Closing arguments finished in trial
DENVER -- A man accused of firing the shots that killed Denver Broncos cornerback Darrent Williams lived in a gang culture where an insult following a confrontation in a nightclub proved to be enough to send him into a murderous rage, prosecutors said Tuesday.
"He wouldn't take a fist fight he can't win, but he'd take a gun fight he can't lose," Chief Deputy District Attorney Bruce Levin said of Willie Clark during closing statements in the 26-year-old's trial.
Clark faces 21 charges, including first-degree murder, attempted murder and assault in the New Year's Day 2007 shooting. Two others were injured in the shooting that killed Williams, a rising star in the NFL in late 2006. Jurors were to begin deliberations Wednesday morning.
Clark's attorney, Abraham Hutt, said the evidence presented during the trial pointed to Clark not being in a white SUV from which more than a dozen gunshots were fired into the rented Hummer limousine carrying Williams and other football players.
"This is what this is about: Willie Clark is a scapegoat," Hutt told jurors, pointing to deals cut by prosecutors that reduced prison sentences for five witnesses by a total of 188 years in exchange for testimony.
Hutt said the prosecution's star witness, Daniel "Ponytail" Harris, had faced a life sentence for a drug charge but will be released within two years. Harris testified that he saw Clark fire the shots.
Prosecutors say Williams and the others in the limousine had just left a nightclub where they got into an altercation with a group that included Clark, a suspected gang member.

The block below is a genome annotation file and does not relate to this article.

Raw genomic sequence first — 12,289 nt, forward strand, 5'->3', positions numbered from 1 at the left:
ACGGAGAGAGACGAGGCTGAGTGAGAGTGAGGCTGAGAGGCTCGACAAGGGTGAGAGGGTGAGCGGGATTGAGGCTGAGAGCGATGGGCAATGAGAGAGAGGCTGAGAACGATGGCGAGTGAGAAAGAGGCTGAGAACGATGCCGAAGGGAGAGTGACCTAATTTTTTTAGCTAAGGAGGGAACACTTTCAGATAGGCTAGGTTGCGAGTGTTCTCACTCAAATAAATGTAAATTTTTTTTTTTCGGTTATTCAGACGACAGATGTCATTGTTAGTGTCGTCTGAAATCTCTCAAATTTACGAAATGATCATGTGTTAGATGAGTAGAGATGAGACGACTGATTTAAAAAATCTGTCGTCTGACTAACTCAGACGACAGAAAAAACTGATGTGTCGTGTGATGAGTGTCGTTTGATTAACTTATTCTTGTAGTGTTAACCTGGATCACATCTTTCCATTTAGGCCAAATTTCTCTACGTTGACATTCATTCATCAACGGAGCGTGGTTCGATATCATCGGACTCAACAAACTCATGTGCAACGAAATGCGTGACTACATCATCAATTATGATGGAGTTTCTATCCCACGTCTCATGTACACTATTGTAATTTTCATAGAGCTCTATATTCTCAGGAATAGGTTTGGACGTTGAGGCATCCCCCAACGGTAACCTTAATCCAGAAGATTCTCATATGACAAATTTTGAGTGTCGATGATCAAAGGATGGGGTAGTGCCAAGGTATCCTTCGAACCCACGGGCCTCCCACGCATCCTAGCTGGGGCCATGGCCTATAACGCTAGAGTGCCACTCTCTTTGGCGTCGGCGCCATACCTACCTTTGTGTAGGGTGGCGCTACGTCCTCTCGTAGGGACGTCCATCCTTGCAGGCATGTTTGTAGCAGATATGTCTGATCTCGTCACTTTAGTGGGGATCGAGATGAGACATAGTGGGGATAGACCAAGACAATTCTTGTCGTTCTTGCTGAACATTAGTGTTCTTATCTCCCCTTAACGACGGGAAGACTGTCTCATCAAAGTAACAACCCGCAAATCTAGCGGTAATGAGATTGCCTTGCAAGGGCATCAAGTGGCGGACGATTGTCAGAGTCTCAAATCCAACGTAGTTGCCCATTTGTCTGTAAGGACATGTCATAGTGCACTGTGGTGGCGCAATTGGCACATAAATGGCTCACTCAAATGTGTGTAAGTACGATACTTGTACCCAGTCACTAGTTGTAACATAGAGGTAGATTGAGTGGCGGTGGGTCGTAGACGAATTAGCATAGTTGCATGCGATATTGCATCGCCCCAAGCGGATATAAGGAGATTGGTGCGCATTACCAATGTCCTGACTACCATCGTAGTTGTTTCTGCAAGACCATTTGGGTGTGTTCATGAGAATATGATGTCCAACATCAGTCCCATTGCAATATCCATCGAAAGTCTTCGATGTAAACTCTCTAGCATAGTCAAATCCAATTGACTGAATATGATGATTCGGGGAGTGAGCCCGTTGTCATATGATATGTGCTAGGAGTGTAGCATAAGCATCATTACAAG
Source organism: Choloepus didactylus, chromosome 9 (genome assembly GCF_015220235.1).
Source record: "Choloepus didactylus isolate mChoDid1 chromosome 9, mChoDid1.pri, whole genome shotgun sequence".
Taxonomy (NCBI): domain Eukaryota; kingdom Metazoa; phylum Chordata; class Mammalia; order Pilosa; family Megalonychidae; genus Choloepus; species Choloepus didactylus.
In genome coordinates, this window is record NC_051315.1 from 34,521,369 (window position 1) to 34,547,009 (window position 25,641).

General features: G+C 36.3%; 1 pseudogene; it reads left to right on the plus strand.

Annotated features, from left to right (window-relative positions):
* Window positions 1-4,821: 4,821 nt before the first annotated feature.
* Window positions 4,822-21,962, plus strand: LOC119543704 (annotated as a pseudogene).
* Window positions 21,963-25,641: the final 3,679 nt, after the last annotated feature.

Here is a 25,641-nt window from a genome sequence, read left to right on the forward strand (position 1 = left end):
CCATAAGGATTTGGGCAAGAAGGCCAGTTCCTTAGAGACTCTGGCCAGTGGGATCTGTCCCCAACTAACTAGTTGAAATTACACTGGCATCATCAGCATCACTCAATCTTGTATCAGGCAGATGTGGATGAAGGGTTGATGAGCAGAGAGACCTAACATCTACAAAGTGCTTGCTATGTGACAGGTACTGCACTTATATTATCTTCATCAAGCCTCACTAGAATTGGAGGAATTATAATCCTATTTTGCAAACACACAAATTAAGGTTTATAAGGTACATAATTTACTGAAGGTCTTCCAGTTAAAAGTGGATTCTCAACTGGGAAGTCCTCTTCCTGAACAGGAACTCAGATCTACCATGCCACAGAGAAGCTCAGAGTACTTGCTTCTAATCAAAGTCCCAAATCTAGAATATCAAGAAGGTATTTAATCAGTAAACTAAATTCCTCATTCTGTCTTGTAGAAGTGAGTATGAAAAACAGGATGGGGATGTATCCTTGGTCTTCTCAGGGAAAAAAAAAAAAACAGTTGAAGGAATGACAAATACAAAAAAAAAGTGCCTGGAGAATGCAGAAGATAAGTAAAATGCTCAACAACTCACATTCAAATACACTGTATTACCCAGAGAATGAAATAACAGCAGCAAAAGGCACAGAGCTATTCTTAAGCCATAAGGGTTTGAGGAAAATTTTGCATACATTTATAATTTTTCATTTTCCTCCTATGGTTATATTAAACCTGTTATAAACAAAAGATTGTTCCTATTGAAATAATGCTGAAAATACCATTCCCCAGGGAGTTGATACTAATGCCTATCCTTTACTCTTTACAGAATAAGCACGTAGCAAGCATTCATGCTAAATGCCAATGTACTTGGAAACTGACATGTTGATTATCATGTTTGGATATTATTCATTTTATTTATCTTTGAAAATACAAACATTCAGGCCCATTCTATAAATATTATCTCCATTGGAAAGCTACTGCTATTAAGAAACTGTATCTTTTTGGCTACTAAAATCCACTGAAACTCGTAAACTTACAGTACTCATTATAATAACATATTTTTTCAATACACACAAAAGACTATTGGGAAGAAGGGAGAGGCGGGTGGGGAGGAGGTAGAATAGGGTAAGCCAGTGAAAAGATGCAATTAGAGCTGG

The altercation started when a member of Williams' group sprayed champagne on New Year's partiers, prosecutors said.
But Chief Deputy District Attorney Timothy Twining said testimony during the trial showed Clark was out for a fight, walking around a house earlier that night in a bulletproof vest, waving a gun, then confronting Broncos wide receiver Brandon Marshall outside a nightclub as the Broncos' entourage was waved through the VIP entrance.
"We street. ... We got money, too," Twining quoted Clark as telling Marshall outside the club. "The thing about the champagne? It's a so what."
During a confrontation on the sidewalk outside the club after closing time, Marshall went up Clark with his hands up and may have hit Clark on the head, sending Clark into a murderous rage, Twining said.
"It was this man, who indiscriminately, with universal maliciousness ... took it upon himself to unload his .40-caliber handgun into that limousine full of innocent people," Twining said of Clark.
Copyright 2010 by The Associated Press
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